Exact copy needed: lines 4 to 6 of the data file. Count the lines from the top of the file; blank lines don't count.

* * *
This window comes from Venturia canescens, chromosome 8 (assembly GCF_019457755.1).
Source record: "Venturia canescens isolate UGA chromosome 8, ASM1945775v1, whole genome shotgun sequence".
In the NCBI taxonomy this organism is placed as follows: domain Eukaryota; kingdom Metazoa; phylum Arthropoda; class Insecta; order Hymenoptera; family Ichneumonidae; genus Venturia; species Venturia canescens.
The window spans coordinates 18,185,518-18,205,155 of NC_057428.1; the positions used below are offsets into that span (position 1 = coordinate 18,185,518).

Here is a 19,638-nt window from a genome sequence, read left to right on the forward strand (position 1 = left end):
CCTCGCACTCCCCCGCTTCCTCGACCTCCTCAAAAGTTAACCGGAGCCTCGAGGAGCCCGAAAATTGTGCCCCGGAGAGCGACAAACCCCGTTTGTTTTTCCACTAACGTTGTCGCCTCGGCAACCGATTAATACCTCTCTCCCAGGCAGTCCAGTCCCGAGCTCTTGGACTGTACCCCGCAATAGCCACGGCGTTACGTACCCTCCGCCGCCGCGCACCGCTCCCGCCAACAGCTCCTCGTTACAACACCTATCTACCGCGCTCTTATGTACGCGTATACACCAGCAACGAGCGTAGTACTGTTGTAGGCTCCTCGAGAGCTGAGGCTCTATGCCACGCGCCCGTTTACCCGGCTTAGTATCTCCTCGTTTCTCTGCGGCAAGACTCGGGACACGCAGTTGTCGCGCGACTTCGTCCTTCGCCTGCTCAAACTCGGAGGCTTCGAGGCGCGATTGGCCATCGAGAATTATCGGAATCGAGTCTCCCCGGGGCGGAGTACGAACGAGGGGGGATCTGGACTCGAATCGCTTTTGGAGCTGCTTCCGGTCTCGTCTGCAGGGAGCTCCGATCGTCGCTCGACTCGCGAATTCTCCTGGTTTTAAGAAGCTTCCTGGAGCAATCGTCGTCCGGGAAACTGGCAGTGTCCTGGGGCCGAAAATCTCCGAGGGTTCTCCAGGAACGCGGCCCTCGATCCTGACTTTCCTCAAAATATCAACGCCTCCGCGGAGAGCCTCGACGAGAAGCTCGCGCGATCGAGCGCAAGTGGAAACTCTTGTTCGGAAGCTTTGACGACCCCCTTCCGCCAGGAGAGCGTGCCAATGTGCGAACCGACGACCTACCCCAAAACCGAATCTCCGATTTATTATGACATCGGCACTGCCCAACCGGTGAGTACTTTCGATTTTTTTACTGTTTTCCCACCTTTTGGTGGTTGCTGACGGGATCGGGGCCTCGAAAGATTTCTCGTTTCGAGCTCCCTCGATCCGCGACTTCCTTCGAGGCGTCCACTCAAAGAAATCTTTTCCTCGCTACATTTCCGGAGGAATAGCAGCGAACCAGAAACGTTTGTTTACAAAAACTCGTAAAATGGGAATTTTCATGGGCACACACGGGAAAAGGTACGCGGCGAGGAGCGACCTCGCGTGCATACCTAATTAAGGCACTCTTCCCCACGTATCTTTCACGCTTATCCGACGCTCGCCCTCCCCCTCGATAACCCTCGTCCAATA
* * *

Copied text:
The window spans coordinates 18,185,518-18,205,155 of NC_057428.1; the positions used below are offsets into that span (position 1 = coordinate 18,185,518).

Here is a 19,638-nt window from a genome sequence, read left to right on the forward strand (position 1 = left end):
CCTCGCACTCCCCCGCTTCCTCGACCTCCTCAAAAGTTAACCGGAGCCTCGAGGAGCCCGAAAATTGTGCCCCGGAGAGCGACAAACCCCGTTTGTTTTTCCACTAACGTTGTCGCCTCGGCAACCGATTAATACCTCTCTCCCAGGCAGTCCAGTCCCGAGCTCTTGGACTGTACCCCGCAATAGCCACGGCGTTACGTACCCTCCGCCGCCGCGCACCGCTCCCGCCAACAGCTCCTCGTTACAACACCTATCTACCGCGCTCTTATGTACGCGTATACACCAGCAACGAGCGTAGTACTGTTGTAGGCTCCTCGAGAGCTGAGGCTCTATGCCACGCGCCCGTTTACCCGGCTTAGTATCTCCTCGTTTCTCTGCGGCAAGACTCGGGACACGCAGTTGTCGCGCGACTTCGTCCTTCGCCTGCTCAAACTCGGAGGCTTCGAGGCGCGATTGGCCATCGAGAATTATCGGAATCGAGTCTCCCCGGGGCGGAGTACGAACGAGGGGGGATCTGGACTCGAATCGCTTTTGGAGCTGCTTCCGGTCTCGTCTGCAGGGAGCTCCGATCGTCGCTCGACTCGCGAATTCTCCTGGTTTTAAGAAGCTTCCTGGAGCAATCGTCGTCCGGGAAACTGGCAGTGTCCTGGGGCCGAAAATCTCCGAGGGTTCTCCAGGAACGCGGCCCTCGATCCTGACTTTCCTCAAAATATCAACGCCTCCGCGGAGAGCCTCGACGAGAAGCTCGCGCGATCGAGCGCAAGTGGAAACTCTTGTTCGGAAGCTTTGACGACCCCCTTCCGCCAGGAGAGCGTGCCAATGTGCGAACCGACGACCTACCCCAAAACCGAATCTCCGATTTATTATGACATCGGCACTGCCCAACCGGTGAGTACTTTCGATTTTTTTACTGTTTTCCCACCTTTTGGTGGTTGCTGACGGGATCGGGGCCTCGAAAGATTTCTCGTTTCGAGCTCCCTCGATCCGCGACTTCCTTCGAGGCGTCCACTCAAAGAAATCTTTTCCTCGCTACATTTCCGGAGGAATAGCAGCGAACCAGAAACGTTTGTTTACAAAAACTCGTAAAATGGGAATTTTCATGGGCACACACGGGAAAAGGTACGCGGCGAGGAGCGACCTCGCGTGCATACCTAATTAAGGCACTCTTCCCCACGTATCTTTCACGCTTATCCGACGCTCGCCCTCCCCCTCGATAACCCTCGTCCAATA